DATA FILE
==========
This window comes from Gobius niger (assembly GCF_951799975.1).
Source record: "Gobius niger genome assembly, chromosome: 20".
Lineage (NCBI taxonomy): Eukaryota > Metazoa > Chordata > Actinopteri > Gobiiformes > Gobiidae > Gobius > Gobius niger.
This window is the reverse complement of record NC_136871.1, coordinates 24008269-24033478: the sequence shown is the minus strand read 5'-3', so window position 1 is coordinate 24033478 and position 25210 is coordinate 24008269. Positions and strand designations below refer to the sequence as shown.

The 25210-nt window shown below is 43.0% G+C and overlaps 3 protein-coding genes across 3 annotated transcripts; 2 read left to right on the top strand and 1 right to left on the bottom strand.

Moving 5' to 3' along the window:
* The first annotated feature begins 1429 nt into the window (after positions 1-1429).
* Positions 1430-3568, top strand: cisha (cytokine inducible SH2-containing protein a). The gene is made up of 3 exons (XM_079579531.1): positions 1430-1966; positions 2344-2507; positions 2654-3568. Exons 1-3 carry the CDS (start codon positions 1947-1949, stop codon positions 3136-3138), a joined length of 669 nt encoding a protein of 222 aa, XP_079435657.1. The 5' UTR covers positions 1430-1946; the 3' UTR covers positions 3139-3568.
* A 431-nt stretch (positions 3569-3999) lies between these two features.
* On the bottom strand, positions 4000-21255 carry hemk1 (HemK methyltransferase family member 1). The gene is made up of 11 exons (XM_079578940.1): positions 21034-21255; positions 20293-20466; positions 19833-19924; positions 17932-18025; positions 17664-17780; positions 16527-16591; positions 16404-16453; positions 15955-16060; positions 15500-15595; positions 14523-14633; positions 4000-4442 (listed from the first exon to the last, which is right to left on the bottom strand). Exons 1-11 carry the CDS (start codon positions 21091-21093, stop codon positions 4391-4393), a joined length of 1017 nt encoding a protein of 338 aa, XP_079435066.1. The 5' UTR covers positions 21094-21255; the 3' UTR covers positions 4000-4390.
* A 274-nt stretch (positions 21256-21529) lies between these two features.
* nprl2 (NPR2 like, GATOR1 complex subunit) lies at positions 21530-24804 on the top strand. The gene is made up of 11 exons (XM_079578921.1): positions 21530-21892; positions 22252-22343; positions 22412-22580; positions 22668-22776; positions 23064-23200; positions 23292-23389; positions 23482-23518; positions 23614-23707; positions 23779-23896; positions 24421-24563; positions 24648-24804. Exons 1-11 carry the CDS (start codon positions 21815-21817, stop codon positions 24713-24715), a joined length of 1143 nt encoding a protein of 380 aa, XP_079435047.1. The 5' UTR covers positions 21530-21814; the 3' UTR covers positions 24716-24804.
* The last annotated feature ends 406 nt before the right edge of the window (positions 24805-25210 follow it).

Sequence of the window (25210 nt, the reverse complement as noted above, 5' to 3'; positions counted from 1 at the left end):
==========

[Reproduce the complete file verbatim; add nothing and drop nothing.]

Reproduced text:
This window comes from Gobius niger (assembly GCF_951799975.1).
Source record: "Gobius niger genome assembly, chromosome: 20".
Lineage (NCBI taxonomy): Eukaryota > Metazoa > Chordata > Actinopteri > Gobiiformes > Gobiidae > Gobius > Gobius niger.
This window is the reverse complement of record NC_136871.1, coordinates 24008269-24033478: the sequence shown is the minus strand read 5'-3', so window position 1 is coordinate 24033478 and position 25210 is coordinate 24008269. Positions and strand designations below refer to the sequence as shown.

The 25210-nt window shown below is 43.0% G+C and overlaps 3 protein-coding genes across 3 annotated transcripts; 2 read left to right on the top strand and 1 right to left on the bottom strand.

Moving 5' to 3' along the window:
* The first annotated feature begins 1429 nt into the window (after positions 1-1429).
* Positions 1430-3568, top strand: cisha (cytokine inducible SH2-containing protein a). The gene is made up of 3 exons (XM_079579531.1): positions 1430-1966; positions 2344-2507; positions 2654-3568. Exons 1-3 carry the CDS (start codon positions 1947-1949, stop codon positions 3136-3138), a joined length of 669 nt encoding a protein of 222 aa, XP_079435657.1. The 5' UTR covers positions 1430-1946; the 3' UTR covers positions 3139-3568.
* A 431-nt stretch (positions 3569-3999) lies between these two features.
* On the bottom strand, positions 4000-21255 carry hemk1 (HemK methyltransferase family member 1). The gene is made up of 11 exons (XM_079578940.1): positions 21034-21255; positions 20293-20466; positions 19833-19924; positions 17932-18025; positions 17664-17780; positions 16527-16591; positions 16404-16453; positions 15955-16060; positions 15500-15595; positions 14523-14633; positions 4000-4442 (listed from the first exon to the last, which is right to left on the bottom strand). Exons 1-11 carry the CDS (start codon positions 21091-21093, stop codon positions 4391-4393), a joined length of 1017 nt encoding a protein of 338 aa, XP_079435066.1. The 5' UTR covers positions 21094-21255; the 3' UTR covers positions 4000-4390.
* A 274-nt stretch (positions 21256-21529) lies between these two features.
* nprl2 (NPR2 like, GATOR1 complex subunit) lies at positions 21530-24804 on the top strand. The gene is made up of 11 exons (XM_079578921.1): positions 21530-21892; positions 22252-22343; positions 22412-22580; positions 22668-22776; positions 23064-23200; positions 23292-23389; positions 23482-23518; positions 23614-23707; positions 23779-23896; positions 24421-24563; positions 24648-24804. Exons 1-11 carry the CDS (start codon positions 21815-21817, stop codon positions 24713-24715), a joined length of 1143 nt encoding a protein of 380 aa, XP_079435047.1. The 5' UTR covers positions 21530-21814; the 3' UTR covers positions 24716-24804.
* The last annotated feature ends 406 nt before the right edge of the window (positions 24805-25210 follow it).

Sequence of the window (25210 nt, the reverse complement as noted above, 5' to 3'; positions counted from 1 at the left end):